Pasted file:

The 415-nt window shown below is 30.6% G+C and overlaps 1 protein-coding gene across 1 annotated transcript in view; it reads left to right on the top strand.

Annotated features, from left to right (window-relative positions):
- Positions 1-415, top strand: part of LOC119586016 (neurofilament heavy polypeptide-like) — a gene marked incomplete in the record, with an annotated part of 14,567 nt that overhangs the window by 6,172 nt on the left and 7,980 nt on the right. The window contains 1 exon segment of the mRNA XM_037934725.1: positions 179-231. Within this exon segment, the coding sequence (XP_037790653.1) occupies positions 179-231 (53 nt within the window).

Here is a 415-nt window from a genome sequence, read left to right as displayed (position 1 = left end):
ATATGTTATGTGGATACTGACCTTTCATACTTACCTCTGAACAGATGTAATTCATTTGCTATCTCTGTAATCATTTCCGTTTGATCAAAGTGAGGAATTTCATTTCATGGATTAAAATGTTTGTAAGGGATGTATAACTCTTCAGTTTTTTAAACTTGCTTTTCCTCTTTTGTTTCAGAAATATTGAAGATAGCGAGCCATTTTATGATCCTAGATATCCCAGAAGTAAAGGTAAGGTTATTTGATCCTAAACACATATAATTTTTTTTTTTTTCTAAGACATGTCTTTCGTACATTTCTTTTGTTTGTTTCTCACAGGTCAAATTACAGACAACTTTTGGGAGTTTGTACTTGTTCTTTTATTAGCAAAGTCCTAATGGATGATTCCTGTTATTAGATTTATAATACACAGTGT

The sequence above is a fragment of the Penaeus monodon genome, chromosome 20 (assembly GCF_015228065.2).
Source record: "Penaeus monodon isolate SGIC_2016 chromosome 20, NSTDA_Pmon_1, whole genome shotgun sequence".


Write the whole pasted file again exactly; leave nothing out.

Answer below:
The 415-nt window shown below is 30.6% G+C and overlaps 1 protein-coding gene across 1 annotated transcript in view; it reads left to right on the top strand.

Annotated features, from left to right (window-relative positions):
- Positions 1-415, top strand: part of LOC119586016 (neurofilament heavy polypeptide-like) — a gene marked incomplete in the record, with an annotated part of 14,567 nt that overhangs the window by 6,172 nt on the left and 7,980 nt on the right. The window contains 1 exon segment of the mRNA XM_037934725.1: positions 179-231. Within this exon segment, the coding sequence (XP_037790653.1) occupies positions 179-231 (53 nt within the window).

Here is a 415-nt window from a genome sequence, read left to right as displayed (position 1 = left end):
ATATGTTATGTGGATACTGACCTTTCATACTTACCTCTGAACAGATGTAATTCATTTGCTATCTCTGTAATCATTTCCGTTTGATCAAAGTGAGGAATTTCATTTCATGGATTAAAATGTTTGTAAGGGATGTATAACTCTTCAGTTTTTTAAACTTGCTTTTCCTCTTTTGTTTCAGAAATATTGAAGATAGCGAGCCATTTTATGATCCTAGATATCCCAGAAGTAAAGGTAAGGTTATTTGATCCTAAACACATATAATTTTTTTTTTTTTCTAAGACATGTCTTTCGTACATTTCTTTTGTTTGTTTCTCACAGGTCAAATTACAGACAACTTTTGGGAGTTTGTACTTGTTCTTTTATTAGCAAAGTCCTAATGGATGATTCCTGTTATTAGATTTATAATACACAGTGT

The sequence above is a fragment of the Penaeus monodon genome, chromosome 20 (assembly GCF_015228065.2).
Source record: "Penaeus monodon isolate SGIC_2016 chromosome 20, NSTDA_Pmon_1, whole genome shotgun sequence".